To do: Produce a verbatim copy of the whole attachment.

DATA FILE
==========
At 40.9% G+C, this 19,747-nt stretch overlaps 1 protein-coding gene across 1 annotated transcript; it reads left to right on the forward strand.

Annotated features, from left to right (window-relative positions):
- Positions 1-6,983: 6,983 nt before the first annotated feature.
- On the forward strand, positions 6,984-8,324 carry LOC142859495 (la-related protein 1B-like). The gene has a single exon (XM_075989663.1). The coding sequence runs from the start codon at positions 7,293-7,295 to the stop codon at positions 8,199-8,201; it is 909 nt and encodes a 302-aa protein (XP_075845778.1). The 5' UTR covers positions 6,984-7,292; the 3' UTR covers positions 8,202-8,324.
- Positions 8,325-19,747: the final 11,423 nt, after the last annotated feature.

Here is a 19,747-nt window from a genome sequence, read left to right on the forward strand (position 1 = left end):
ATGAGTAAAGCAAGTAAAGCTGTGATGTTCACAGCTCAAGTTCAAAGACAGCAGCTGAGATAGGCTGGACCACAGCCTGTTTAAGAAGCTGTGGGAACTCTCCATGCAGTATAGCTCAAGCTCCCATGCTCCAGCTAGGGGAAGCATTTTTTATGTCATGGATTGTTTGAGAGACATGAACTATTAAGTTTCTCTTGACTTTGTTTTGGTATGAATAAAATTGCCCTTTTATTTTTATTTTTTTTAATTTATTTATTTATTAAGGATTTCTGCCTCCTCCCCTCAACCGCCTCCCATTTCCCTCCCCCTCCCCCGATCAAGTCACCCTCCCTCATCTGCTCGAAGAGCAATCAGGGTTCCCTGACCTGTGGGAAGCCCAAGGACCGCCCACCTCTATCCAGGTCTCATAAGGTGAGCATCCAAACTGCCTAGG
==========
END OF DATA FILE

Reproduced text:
At 40.9% G+C, this 19,747-nt stretch overlaps 1 protein-coding gene across 1 annotated transcript; it reads left to right on the forward strand.

Annotated features, from left to right (window-relative positions):
- Positions 1-6,983: 6,983 nt before the first annotated feature.
- On the forward strand, positions 6,984-8,324 carry LOC142859495 (la-related protein 1B-like). The gene has a single exon (XM_075989663.1). The coding sequence runs from the start codon at positions 7,293-7,295 to the stop codon at positions 8,199-8,201; it is 909 nt and encodes a 302-aa protein (XP_075845778.1). The 5' UTR covers positions 6,984-7,292; the 3' UTR covers positions 8,202-8,324.
- Positions 8,325-19,747: the final 11,423 nt, after the last annotated feature.

Here is a 19,747-nt window from a genome sequence, read left to right on the forward strand (position 1 = left end):
ATGAGTAAAGCAAGTAAAGCTGTGATGTTCACAGCTCAAGTTCAAAGACAGCAGCTGAGATAGGCTGGACCACAGCCTGTTTAAGAAGCTGTGGGAACTCTCCATGCAGTATAGCTCAAGCTCCCATGCTCCAGCTAGGGGAAGCATTTTTTATGTCATGGATTGTTTGAGAGACATGAACTATTAAGTTTCTCTTGACTTTGTTTTGGTATGAATAAAATTGCCCTTTTATTTTTATTTTTTTTAATTTATTTATTTATTAAGGATTTCTGCCTCCTCCCCTCAACCGCCTCCCATTTCCCTCCCCCTCCCCCGATCAAGTCACCCTCCCTCATCTGCTCGAAGAGCAATCAGGGTTCCCTGACCTGTGGGAAGCCCAAGGACCGCCCACCTCTATCCAGGTCTCATAAGGTGAGCATCCAAACTGCCTAGG